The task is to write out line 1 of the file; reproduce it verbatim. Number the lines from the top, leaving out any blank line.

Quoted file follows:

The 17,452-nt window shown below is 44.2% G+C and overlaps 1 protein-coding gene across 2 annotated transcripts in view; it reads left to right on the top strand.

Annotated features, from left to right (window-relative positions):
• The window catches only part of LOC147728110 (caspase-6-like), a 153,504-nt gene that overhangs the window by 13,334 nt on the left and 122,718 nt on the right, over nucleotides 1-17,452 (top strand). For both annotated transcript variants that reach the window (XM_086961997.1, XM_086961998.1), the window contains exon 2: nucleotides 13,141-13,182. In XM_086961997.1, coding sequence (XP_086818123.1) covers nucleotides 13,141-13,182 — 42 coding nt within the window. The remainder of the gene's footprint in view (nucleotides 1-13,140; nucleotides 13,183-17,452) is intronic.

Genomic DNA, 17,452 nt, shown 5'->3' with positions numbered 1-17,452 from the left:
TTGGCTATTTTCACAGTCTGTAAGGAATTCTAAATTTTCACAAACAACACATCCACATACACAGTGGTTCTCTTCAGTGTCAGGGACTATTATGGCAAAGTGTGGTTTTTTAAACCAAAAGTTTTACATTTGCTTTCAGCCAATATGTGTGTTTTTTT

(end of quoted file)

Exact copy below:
The 17,452-nt window shown below is 44.2% G+C and overlaps 1 protein-coding gene across 2 annotated transcripts in view; it reads left to right on the top strand.